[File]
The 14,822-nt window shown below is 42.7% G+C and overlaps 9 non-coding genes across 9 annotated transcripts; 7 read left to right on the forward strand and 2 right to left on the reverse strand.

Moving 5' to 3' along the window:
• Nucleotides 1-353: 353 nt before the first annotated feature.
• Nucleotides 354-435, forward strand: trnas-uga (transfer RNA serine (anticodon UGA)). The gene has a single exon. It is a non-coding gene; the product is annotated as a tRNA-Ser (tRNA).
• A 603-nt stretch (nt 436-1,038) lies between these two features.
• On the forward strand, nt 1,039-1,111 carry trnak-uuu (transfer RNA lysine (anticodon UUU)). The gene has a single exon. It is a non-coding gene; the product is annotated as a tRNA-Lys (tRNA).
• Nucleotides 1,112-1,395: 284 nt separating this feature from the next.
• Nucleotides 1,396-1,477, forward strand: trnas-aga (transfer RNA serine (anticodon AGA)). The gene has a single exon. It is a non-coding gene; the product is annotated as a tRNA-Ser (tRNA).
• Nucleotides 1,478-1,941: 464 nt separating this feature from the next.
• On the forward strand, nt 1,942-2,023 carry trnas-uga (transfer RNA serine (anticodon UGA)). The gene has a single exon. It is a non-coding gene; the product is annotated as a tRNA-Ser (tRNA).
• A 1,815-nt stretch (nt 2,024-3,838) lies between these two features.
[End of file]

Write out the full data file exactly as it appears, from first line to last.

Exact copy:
The 14,822-nt window shown below is 42.7% G+C and overlaps 9 non-coding genes across 9 annotated transcripts; 7 read left to right on the forward strand and 2 right to left on the reverse strand.

Moving 5' to 3' along the window:
• Nucleotides 1-353: 353 nt before the first annotated feature.
• Nucleotides 354-435, forward strand: trnas-uga (transfer RNA serine (anticodon UGA)). The gene has a single exon. It is a non-coding gene; the product is annotated as a tRNA-Ser (tRNA).
• A 603-nt stretch (nt 436-1,038) lies between these two features.
• On the forward strand, nt 1,039-1,111 carry trnak-uuu (transfer RNA lysine (anticodon UUU)). The gene has a single exon. It is a non-coding gene; the product is annotated as a tRNA-Lys (tRNA).
• Nucleotides 1,112-1,395: 284 nt separating this feature from the next.
• Nucleotides 1,396-1,477, forward strand: trnas-aga (transfer RNA serine (anticodon AGA)). The gene has a single exon. It is a non-coding gene; the product is annotated as a tRNA-Ser (tRNA).
• Nucleotides 1,478-1,941: 464 nt separating this feature from the next.
• On the forward strand, nt 1,942-2,023 carry trnas-uga (transfer RNA serine (anticodon UGA)). The gene has a single exon. It is a non-coding gene; the product is annotated as a tRNA-Ser (tRNA).
• A 1,815-nt stretch (nt 2,024-3,838) lies between these two features.